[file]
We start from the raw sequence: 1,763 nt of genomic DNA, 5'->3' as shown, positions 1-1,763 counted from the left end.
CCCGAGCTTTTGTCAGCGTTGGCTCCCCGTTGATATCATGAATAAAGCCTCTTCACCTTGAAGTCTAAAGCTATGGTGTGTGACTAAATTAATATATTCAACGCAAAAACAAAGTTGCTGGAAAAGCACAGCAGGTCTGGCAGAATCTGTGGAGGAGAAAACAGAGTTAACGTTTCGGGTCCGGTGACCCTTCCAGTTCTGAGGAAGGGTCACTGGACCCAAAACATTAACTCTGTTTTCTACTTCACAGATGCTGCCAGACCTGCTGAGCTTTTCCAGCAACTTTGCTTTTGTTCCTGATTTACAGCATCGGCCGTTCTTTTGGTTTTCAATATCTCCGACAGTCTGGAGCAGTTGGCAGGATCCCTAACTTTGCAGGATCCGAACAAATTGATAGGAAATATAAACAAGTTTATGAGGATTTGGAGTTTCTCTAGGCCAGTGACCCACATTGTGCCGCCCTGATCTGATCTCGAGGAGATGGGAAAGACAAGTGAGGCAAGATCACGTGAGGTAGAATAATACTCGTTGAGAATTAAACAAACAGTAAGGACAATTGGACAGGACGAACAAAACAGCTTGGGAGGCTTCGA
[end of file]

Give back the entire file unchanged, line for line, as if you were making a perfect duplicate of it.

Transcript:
We start from the raw sequence: 1,763 nt of genomic DNA, 5'->3' as shown, positions 1-1,763 counted from the left end.
CCCGAGCTTTTGTCAGCGTTGGCTCCCCGTTGATATCATGAATAAAGCCTCTTCACCTTGAAGTCTAAAGCTATGGTGTGTGACTAAATTAATATATTCAACGCAAAAACAAAGTTGCTGGAAAAGCACAGCAGGTCTGGCAGAATCTGTGGAGGAGAAAACAGAGTTAACGTTTCGGGTCCGGTGACCCTTCCAGTTCTGAGGAAGGGTCACTGGACCCAAAACATTAACTCTGTTTTCTACTTCACAGATGCTGCCAGACCTGCTGAGCTTTTCCAGCAACTTTGCTTTTGTTCCTGATTTACAGCATCGGCCGTTCTTTTGGTTTTCAATATCTCCGACAGTCTGGAGCAGTTGGCAGGATCCCTAACTTTGCAGGATCCGAACAAATTGATAGGAAATATAAACAAGTTTATGAGGATTTGGAGTTTCTCTAGGCCAGTGACCCACATTGTGCCGCCCTGATCTGATCTCGAGGAGATGGGAAAGACAAGTGAGGCAAGATCACGTGAGGTAGAATAATACTCGTTGAGAATTAAACAAACAGTAAGGACAATTGGACAGGACGAACAAAACAGCTTGGGAGGCTTCGA